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Where does the compiler store default argument values in C++? global heap, stack or data segment?

Thanks Jack

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They aren't necessarily stored anywhere. In the simplest case, the compiler will compile a function call exactly the same as if the missing arguments were present.

For example,

void f(int a, int b = 5) {
    cout << a << b << endl;

f(1, 5);

The two calls to f() are likely compiled to exactly the same assembly code. You can check this by asking your compiler to produce an assembly listing for the object code.

My compiler generates:

    movl    $5, 4(%esp)    ; f(1)
    movl    $1, (%esp)
    call    __Z1fii

    movl    $5, 4(%esp)    ; f(1, 5)
    movl    $1, (%esp)
    call    __Z1fii

As you can see, the generated code is identical.

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+1 -- which is why default arguments are specified in the header file rather than in the implementation file. – Billy ONeal Jul 3 '10 at 2:44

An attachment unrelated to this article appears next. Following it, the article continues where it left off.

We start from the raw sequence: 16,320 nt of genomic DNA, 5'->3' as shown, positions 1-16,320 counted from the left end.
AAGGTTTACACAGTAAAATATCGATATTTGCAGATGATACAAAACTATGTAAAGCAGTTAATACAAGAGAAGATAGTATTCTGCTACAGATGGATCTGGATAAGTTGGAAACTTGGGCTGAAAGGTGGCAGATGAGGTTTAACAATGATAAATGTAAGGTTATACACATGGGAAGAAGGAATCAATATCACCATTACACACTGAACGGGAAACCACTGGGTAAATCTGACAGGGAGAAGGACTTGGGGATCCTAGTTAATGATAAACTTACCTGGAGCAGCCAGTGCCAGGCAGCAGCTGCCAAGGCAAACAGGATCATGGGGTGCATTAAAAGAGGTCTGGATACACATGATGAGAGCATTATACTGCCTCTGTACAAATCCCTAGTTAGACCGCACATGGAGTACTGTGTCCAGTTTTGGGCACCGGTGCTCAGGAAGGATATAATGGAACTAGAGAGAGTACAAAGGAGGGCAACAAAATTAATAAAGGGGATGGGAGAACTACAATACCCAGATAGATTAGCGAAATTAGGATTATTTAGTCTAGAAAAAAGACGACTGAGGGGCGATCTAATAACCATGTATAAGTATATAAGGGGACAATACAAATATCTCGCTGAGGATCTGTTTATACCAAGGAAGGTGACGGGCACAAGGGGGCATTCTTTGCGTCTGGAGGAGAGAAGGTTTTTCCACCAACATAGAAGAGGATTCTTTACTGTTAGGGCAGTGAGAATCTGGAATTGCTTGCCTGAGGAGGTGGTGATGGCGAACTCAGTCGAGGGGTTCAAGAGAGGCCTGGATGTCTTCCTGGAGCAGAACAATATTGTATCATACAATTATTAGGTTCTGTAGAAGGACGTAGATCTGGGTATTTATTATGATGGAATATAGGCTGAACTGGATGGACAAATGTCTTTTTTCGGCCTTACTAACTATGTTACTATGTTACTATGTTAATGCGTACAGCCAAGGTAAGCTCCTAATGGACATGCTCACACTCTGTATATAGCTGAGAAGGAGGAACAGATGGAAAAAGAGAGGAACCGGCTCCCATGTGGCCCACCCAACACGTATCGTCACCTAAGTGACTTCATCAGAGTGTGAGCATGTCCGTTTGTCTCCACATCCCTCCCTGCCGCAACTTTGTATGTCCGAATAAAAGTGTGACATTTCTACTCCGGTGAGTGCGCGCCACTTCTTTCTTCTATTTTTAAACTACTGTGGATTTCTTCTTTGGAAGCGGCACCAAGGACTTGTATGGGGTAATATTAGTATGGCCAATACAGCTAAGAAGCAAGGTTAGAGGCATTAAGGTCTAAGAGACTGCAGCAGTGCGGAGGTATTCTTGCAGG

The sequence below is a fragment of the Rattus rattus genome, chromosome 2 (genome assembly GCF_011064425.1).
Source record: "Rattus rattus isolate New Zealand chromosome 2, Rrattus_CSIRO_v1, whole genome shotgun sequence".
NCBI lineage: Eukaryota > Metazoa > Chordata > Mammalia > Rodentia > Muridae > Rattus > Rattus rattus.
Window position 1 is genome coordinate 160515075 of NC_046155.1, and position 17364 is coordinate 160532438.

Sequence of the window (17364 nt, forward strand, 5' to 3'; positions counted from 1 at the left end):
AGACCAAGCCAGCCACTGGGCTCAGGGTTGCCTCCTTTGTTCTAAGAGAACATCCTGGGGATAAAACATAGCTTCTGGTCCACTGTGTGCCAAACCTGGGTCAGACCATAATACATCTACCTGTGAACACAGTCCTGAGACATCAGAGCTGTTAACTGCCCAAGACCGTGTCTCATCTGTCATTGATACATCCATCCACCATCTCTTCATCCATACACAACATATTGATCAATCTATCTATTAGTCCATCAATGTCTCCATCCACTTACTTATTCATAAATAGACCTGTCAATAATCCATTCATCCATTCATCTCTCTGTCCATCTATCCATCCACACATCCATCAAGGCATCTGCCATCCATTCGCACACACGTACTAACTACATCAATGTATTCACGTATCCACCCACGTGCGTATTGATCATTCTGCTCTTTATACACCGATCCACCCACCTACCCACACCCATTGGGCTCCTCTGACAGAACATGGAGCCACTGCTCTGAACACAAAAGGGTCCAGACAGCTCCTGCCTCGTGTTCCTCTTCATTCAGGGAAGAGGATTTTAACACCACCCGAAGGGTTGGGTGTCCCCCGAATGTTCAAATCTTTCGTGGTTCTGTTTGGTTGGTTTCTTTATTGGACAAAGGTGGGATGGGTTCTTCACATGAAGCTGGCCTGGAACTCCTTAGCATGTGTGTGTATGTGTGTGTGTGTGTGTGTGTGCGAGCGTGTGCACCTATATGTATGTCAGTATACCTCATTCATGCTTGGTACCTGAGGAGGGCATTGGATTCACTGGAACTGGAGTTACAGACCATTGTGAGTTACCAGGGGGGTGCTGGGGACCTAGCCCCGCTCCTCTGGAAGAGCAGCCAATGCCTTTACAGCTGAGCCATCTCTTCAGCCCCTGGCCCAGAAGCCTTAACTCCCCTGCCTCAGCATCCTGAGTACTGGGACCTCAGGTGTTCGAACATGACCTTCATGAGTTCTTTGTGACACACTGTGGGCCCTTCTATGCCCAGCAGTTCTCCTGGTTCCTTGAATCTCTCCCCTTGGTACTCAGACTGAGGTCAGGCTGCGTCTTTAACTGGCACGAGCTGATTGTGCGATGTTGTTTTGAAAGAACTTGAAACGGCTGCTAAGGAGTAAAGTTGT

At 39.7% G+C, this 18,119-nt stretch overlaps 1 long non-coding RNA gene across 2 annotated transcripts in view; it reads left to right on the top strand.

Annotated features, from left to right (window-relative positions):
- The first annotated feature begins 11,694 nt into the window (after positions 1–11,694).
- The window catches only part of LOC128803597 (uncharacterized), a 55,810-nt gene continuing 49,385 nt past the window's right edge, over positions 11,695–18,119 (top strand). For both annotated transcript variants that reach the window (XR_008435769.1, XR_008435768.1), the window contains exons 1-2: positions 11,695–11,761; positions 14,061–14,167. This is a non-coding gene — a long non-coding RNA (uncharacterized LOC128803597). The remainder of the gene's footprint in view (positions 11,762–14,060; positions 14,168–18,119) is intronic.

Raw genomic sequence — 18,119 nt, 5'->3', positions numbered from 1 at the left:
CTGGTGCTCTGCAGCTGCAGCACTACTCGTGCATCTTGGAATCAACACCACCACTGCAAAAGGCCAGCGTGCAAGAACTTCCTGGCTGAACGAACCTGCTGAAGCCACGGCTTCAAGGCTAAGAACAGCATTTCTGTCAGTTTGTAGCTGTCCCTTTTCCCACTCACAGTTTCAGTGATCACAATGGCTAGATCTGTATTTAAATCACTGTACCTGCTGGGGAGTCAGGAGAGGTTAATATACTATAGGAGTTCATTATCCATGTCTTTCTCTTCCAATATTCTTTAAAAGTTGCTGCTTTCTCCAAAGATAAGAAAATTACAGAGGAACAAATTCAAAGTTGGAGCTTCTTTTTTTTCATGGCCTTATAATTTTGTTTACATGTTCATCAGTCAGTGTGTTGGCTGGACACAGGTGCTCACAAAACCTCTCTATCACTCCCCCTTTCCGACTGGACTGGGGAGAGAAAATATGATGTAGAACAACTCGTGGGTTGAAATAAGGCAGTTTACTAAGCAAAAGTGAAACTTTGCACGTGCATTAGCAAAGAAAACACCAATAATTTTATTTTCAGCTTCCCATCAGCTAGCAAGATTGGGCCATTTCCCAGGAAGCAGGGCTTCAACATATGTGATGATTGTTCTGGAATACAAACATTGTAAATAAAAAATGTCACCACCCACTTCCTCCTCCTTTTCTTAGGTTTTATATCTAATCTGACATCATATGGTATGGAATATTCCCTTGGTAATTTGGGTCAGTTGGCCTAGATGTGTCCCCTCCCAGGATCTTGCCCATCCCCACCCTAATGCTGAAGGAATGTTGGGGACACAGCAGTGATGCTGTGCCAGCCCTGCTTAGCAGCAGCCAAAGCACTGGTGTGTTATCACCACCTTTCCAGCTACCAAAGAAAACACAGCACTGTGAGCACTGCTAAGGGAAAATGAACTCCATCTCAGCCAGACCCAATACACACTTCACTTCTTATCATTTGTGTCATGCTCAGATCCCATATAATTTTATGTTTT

+1 I never thought deeply about this, but your answer makes perfect sense! It also simplifies things considerably; when I started using C++, I wondered how a virtual function could be overridden when it has default parameter values. I was thinking that the default values modified the signature somehow or generated more functions, but just dealing with it at the call site (not doing anything to the function itself) makes the most sense. – stinky472 Jul 3 '10 at 3:47
@stinky: It also means clients have to recompile if the default values change... – fredoverflow Jul 3 '10 at 5:27
+1 for showing the asm instead of guessing :) – egrunin Jul 3 '10 at 5:36

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